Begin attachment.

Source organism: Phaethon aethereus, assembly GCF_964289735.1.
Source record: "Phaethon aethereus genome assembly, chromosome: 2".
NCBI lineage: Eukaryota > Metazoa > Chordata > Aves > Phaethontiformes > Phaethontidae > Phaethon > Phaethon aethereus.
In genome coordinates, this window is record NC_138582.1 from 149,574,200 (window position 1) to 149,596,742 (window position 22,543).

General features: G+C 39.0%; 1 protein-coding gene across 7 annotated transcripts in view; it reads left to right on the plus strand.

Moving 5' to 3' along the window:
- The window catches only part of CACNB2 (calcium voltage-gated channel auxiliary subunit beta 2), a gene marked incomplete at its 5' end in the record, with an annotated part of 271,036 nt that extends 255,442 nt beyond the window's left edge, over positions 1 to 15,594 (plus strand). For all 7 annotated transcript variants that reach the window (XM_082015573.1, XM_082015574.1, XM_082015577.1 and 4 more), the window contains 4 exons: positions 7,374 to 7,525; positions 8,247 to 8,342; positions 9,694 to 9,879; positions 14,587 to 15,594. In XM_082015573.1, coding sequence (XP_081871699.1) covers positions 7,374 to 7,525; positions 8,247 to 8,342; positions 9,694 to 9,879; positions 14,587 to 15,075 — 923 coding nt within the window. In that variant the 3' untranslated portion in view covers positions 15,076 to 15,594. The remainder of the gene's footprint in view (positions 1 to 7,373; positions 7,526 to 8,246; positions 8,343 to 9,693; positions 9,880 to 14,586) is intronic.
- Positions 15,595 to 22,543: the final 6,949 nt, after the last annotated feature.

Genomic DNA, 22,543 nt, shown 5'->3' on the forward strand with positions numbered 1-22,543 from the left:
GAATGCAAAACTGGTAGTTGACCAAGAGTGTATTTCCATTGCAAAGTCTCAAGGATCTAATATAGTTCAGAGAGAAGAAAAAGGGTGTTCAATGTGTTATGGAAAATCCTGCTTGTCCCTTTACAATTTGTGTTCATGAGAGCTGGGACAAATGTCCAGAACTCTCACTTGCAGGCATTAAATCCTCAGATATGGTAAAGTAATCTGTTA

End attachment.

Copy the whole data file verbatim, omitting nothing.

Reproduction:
Source organism: Phaethon aethereus, assembly GCF_964289735.1.
Source record: "Phaethon aethereus genome assembly, chromosome: 2".
NCBI lineage: Eukaryota > Metazoa > Chordata > Aves > Phaethontiformes > Phaethontidae > Phaethon > Phaethon aethereus.
In genome coordinates, this window is record NC_138582.1 from 149,574,200 (window position 1) to 149,596,742 (window position 22,543).

General features: G+C 39.0%; 1 protein-coding gene across 7 annotated transcripts in view; it reads left to right on the plus strand.

Moving 5' to 3' along the window:
- The window catches only part of CACNB2 (calcium voltage-gated channel auxiliary subunit beta 2), a gene marked incomplete at its 5' end in the record, with an annotated part of 271,036 nt that extends 255,442 nt beyond the window's left edge, over positions 1 to 15,594 (plus strand). For all 7 annotated transcript variants that reach the window (XM_082015573.1, XM_082015574.1, XM_082015577.1 and 4 more), the window contains 4 exons: positions 7,374 to 7,525; positions 8,247 to 8,342; positions 9,694 to 9,879; positions 14,587 to 15,594. In XM_082015573.1, coding sequence (XP_081871699.1) covers positions 7,374 to 7,525; positions 8,247 to 8,342; positions 9,694 to 9,879; positions 14,587 to 15,075 — 923 coding nt within the window. In that variant the 3' untranslated portion in view covers positions 15,076 to 15,594. The remainder of the gene's footprint in view (positions 1 to 7,373; positions 7,526 to 8,246; positions 8,343 to 9,693; positions 9,880 to 14,586) is intronic.
- Positions 15,595 to 22,543: the final 6,949 nt, after the last annotated feature.

Genomic DNA, 22,543 nt, shown 5'->3' on the forward strand with positions numbered 1-22,543 from the left:
GAATGCAAAACTGGTAGTTGACCAAGAGTGTATTTCCATTGCAAAGTCTCAAGGATCTAATATAGTTCAGAGAGAAGAAAAAGGGTGTTCAATGTGTTATGGAAAATCCTGCTTGTCCCTTTACAATTTGTGTTCATGAGAGCTGGGACAAATGTCCAGAACTCTCACTTGCAGGCATTAAATCCTCAGATATGGTAAAGTAATCTGTTA